Each year, the National Academy of Medicine hosts its DC Public Health Case Challenge to promote interdisciplinary, problem-based learning that focuses on an important public health issue facing the Washington, DC community
Each year, the National Academy of Medicine (NAM) hosts its DC Public Health Case Challenge to promote interdisciplinary, problem-based learning that focuses on an important public health issue facing the Washington, DC community. Students from all universities in the DC area are invited to participate in the competition, but teams must be interprofessional, and include five to six members from at least three different disciplines.
I first learned about the competition in 2017, when I read about the winning team’s proposal to address adverse childhood events from lead poisoning — a serious issue, particularly in Baltimore City. This year, the topic of the challenge was “Reducing Disparities in Cancer and Chronic Disease: Preventing Tobacco Use in African American Adolescents.” I knew that I wanted to participate in the challenge, and was very fortunate to be recruited by Gregory Carey, PhD, associate professor in microbiology and immunology at the School of Medicine and the faculty advisor for the University of Maryland, Baltimore (UMB) team.
In addition to myself, Dr. Carey recruited Jennifer Breau and Erin Teigen from the School of Social Work, McMillan Ching and Dominique Earland from the School of Medicine, and Adrienne Thomas from the School of Law to round out our team. We set to work as soon as we received the case. We were given two weeks and a hypothetical $2.5 million budget to spend over five years to develop a solution to this complex problem, which was presented to a panel of expert judges during the NAM Annual Meeting in October.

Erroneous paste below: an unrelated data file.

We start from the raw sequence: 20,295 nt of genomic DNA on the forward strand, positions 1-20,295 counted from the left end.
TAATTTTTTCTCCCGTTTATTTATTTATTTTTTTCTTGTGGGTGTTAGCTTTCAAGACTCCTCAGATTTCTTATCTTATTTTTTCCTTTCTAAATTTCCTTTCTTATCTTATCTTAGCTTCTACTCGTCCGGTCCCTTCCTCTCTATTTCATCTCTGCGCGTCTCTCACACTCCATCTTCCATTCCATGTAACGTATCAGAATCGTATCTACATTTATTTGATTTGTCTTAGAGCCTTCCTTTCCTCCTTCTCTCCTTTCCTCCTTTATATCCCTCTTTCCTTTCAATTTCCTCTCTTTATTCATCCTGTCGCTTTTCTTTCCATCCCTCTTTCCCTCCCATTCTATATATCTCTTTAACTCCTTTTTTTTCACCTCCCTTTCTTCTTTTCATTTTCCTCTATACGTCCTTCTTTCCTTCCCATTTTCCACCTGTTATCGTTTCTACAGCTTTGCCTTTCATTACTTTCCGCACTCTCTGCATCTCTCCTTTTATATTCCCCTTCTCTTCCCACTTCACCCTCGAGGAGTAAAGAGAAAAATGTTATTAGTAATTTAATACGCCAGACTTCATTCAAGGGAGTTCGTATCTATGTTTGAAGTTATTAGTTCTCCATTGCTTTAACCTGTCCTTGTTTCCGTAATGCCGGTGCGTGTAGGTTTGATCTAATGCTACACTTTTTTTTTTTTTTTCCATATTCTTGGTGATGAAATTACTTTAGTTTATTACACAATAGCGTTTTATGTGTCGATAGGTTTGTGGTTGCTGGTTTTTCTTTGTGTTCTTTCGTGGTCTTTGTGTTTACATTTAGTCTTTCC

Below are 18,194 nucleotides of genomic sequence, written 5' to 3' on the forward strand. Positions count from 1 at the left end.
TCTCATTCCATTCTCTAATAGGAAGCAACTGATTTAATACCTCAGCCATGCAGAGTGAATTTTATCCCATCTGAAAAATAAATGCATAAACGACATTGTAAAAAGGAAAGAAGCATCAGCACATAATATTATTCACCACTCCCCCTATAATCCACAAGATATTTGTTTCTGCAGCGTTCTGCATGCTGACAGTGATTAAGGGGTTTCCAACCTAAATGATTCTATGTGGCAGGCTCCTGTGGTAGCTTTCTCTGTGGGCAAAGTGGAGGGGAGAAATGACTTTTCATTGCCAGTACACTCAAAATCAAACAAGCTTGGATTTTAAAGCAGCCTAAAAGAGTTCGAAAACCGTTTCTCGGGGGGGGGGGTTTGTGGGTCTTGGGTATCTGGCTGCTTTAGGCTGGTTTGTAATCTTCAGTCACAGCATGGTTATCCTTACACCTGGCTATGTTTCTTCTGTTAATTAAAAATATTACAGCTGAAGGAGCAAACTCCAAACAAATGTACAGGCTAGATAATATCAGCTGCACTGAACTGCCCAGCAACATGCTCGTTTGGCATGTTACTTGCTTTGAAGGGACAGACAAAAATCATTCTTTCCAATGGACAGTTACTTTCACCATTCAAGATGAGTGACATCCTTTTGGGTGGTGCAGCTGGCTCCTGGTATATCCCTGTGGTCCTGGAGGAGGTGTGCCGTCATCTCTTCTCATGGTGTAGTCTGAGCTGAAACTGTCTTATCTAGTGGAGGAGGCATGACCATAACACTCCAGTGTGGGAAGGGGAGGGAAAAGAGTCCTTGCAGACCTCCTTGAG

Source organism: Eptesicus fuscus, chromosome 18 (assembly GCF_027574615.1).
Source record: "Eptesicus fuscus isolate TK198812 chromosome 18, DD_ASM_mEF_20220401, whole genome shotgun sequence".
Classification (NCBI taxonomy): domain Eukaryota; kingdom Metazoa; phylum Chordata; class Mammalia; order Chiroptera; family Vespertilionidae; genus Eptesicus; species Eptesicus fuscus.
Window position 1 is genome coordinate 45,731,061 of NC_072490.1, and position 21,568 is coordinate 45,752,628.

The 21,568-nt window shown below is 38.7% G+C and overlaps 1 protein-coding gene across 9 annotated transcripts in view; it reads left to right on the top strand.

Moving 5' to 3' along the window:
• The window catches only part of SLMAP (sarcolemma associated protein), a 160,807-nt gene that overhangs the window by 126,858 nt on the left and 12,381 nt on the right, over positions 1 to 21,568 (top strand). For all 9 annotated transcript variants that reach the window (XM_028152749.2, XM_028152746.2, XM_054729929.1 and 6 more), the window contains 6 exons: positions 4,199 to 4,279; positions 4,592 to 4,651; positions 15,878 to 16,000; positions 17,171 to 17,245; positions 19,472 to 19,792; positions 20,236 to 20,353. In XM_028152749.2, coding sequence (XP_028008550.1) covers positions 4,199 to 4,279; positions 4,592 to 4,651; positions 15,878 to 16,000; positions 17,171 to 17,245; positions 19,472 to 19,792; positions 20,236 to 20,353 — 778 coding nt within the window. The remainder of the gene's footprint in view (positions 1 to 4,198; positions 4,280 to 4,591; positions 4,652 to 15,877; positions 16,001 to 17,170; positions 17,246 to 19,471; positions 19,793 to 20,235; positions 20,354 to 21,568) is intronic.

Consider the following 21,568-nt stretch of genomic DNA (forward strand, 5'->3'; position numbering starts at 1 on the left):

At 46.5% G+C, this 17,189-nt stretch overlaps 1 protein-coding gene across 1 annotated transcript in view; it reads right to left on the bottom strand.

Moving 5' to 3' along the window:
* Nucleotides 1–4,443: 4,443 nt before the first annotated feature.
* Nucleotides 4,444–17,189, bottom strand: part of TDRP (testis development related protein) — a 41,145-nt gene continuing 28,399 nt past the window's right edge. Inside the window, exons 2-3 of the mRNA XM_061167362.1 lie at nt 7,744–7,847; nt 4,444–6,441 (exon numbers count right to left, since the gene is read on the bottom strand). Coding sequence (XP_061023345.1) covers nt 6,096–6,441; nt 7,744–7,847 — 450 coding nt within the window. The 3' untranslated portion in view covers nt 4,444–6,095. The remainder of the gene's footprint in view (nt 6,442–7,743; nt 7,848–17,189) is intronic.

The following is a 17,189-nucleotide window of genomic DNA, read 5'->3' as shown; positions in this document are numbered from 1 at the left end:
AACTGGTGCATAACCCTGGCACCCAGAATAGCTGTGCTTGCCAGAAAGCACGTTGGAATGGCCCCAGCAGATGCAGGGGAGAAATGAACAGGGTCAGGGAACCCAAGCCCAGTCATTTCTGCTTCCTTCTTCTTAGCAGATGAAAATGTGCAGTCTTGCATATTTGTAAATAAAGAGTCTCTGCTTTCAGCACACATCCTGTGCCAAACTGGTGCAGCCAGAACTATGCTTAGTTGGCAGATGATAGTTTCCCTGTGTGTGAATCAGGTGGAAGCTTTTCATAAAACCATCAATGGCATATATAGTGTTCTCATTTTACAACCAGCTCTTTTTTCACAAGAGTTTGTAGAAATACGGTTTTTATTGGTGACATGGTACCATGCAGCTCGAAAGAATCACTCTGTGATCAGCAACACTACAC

Taking the Road Less Traveled
Working together, our team devised a multi-tiered approach that leveraged arts and sports programming to engage middle school students, as well as health promotion courses to empower members of the community to make good health care decisions. We titled our proposal “D.C. Health Passport Project,” and employed a community-based participatory research approach to build the program and a mobile app to measure community participation. Data from the app was used to assess community empowerment and incentivize participation in the program.
Our idea was inspired by UMB’s CURE Scholars program, which recruits health profession students to mentor middle schoolers, while also teaching them about better health care practices. We developed a photovoice curriculum for the arts component, which would allow students to capture elements of tobacco use in their communities and how it affected them. At the end of the program, students would have the opportunity to share their project with family, friends, city council members, and legislators.